18. 18. Figure 17.6B During conjugation, two paramecia first unite at oral areas 17-
  19. 19. Figure 17.6C Stentor , a ciliate 17-
  20. 20. 17.7 Protozoans called sporozoans are not motile <ul><li>Sporozoans - nearly 3,900 species </li></ul><ul><ul><li>nonmotile, parasitic, spore-forming </li></ul></ul><ul><ul><ul><li>Many sporozoans have multiple hosts </li></ul></ul></ul><ul><li>One million people die each year from malaria </li></ul><ul><ul><li>Widespread disease caused by four types of sporozoan parasites in the genus Plasmodium </li></ul></ul>17-
  21. 21. Figure 17.7 Life cycle of Plasmodium vivax , the cause of one type of malaria 17-
  22. 22. Some Protists Have Moldlike Characteristics 17-
  23. 23. 17.8 The diversity of protists includes slime molds and water molds <ul><li>The Plasmodial Slime Molds </li></ul><ul><ul><li>Exist as a plasmodium, a diploid, multinucleated, cytoplasmic mass </li></ul></ul><ul><ul><ul><li>Enveloped by a slimy sheath creeping along, phagocytizing decaying plant material </li></ul></ul></ul><ul><ul><li>During droughts, plasmodium develops many sporangia , spore producing reproductive structures </li></ul></ul><ul><ul><ul><li>An aggregate of sporangia is called a fruiting body </li></ul></ul></ul>17-
  24. 24. Cellular Slime Molds <ul><li>Exist as individual amoeboid cells and are too small to be seen </li></ul><ul><ul><li>Common in soil, feeding on bacteria and yeasts </li></ul></ul><ul><li>As the food supply runs out cells release a chemical that causes them to aggregate into a pseudoplasmodium </li></ul><ul><ul><li>Eventually gives rise to a fruiting body </li></ul></ul>17-
  25. 25. Figure 17.8 Life cycle of plasmodial slime molds 17-
  26. 26. Water Molds <ul><li>Water Molds </li></ul><ul><ul><li>Usually live in water, where they form furry growths when they parasitize fishes or insects and decompose remains </li></ul></ul><ul><ul><li>Water molds have a filamentous body as do fungi, but their cell walls are largely composed of cellulose </li></ul></ul>17-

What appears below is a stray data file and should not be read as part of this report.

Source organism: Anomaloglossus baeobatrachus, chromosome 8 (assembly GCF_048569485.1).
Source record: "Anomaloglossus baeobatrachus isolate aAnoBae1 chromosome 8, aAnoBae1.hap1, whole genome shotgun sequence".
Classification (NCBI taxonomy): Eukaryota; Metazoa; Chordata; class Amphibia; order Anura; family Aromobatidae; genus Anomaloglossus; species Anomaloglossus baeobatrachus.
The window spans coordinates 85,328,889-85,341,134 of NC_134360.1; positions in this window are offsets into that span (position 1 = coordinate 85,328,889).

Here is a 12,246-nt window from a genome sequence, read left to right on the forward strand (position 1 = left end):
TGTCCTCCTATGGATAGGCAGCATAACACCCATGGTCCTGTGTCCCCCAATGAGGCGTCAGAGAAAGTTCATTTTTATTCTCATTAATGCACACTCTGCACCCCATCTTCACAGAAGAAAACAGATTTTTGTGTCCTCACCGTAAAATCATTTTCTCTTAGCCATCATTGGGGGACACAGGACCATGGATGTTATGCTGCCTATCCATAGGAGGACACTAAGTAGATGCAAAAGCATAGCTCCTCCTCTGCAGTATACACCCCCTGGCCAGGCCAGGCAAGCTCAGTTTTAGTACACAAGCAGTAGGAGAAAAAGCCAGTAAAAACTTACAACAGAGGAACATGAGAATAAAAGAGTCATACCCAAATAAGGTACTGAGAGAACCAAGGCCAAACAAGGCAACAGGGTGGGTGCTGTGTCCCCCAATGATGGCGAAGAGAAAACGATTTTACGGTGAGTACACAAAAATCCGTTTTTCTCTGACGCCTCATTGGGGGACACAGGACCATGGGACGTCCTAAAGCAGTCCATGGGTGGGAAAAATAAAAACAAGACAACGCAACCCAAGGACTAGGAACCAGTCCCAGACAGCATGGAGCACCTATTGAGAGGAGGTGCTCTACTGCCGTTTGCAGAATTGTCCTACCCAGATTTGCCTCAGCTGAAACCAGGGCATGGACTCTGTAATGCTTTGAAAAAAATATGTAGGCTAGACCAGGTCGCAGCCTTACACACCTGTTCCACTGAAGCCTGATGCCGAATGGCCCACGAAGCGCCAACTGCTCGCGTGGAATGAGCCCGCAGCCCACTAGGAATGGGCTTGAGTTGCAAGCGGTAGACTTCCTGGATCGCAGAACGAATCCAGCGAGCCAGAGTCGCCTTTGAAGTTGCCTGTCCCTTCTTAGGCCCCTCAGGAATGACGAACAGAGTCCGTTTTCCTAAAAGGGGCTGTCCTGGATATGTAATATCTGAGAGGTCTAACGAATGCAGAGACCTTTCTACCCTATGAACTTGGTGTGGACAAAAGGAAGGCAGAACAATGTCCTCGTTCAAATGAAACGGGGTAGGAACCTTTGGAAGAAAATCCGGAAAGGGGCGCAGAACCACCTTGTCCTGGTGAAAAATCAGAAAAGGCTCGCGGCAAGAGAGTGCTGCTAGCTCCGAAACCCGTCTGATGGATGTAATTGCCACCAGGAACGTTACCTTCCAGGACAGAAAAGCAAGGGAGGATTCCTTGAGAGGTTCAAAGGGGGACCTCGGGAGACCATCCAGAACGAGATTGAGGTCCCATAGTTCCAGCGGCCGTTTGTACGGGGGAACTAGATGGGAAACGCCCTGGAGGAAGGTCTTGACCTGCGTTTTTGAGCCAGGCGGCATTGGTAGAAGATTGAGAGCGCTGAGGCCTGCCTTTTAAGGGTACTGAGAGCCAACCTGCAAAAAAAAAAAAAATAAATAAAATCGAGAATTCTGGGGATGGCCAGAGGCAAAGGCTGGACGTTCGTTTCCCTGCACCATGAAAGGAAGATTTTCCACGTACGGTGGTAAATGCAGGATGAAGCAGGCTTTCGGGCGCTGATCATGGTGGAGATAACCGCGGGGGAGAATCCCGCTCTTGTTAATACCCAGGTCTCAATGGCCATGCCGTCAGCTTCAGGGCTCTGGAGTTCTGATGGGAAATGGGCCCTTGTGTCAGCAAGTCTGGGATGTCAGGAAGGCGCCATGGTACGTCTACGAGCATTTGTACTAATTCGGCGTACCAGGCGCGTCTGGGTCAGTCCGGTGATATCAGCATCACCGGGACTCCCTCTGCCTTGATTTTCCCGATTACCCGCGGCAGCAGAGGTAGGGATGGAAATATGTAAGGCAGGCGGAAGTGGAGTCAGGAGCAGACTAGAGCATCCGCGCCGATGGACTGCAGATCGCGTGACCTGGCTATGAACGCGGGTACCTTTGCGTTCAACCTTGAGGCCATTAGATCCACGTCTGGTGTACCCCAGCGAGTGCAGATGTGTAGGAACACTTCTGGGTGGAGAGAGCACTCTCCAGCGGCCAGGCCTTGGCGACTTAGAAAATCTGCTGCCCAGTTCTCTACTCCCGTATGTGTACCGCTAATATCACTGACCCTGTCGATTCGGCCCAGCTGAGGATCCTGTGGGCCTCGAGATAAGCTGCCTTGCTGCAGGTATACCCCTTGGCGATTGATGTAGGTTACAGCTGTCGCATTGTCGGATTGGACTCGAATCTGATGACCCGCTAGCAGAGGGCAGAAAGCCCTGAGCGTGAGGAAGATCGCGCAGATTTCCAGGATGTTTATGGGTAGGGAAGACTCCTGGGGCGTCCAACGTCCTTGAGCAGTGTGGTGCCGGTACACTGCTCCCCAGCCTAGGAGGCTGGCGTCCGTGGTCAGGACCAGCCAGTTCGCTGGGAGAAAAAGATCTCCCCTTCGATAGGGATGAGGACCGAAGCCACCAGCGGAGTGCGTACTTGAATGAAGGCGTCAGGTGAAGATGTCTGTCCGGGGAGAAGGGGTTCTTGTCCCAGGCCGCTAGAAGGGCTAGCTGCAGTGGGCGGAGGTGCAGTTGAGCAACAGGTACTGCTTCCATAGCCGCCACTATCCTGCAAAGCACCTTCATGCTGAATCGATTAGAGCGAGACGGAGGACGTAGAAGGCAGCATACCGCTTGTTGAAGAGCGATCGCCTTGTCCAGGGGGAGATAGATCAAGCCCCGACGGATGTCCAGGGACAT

27. 27. 17-
  28. 28. Algae Are Photosynthetic Protists of Environmental Importance 17-
  29. 29. 17.9 The diatoms and dinoflagellates are significant algae in the oceans <ul><li>Diatoms (approximately 11,000 species) are free-living photosynthetic cells in aquatic and marine environments </li></ul><ul><ul><li>Most numerous unicellular algae in the oceans and freshwater environments </li></ul></ul><ul><ul><li>Significant part of the phytoplankton , photosynthetic organisms suspended in the water </li></ul></ul><ul><ul><li>Serve as an important source of food and oxygen for heterotrophs </li></ul></ul><ul><li>Diatom Structure </li></ul><ul><ul><li>Often compared to a hat box </li></ul></ul><ul><ul><li>Cell wall has two halves, or valves, with the larger valve acting as a “lid” that fits over the smaller valve </li></ul></ul>17-
  30. 30. Figure 17.9A Cyclotella , a diatom. Diatoms live in “glass houses” because the outer visible valve, which fits over the smaller inner valve, contains silica 17-
  31. 31. Dinoflagellates <ul><li>Dinoflagellates (about 4,000 species) are usually bounded by protective cellulose plates impregnated with silicates </li></ul><ul><ul><li>Typically, the organism has two flagella: </li></ul></ul><ul><ul><ul><li>One in a longitudinal groove with its distal end free </li></ul></ul></ul><ul><ul><ul><li>One in a transverse groove that encircles the organism </li></ul></ul></ul><ul><ul><li>Important source of food for small animals in the ocean </li></ul></ul><ul><ul><li>Some are symbionts in the bodies of invertebrates </li></ul></ul><ul><ul><ul><li>Corals usually contain large numbers of zooxanthellae </li></ul></ul></ul><ul><ul><li>Some undergo a population explosion and cause “red tides” </li></ul></ul>17-
  32. 32. Figure 17.9B Gonyaulax , a dinoflagellate. This dinoflagellate is responsible for the poisonous “red tide” that sometimes occurs along the coasts 17-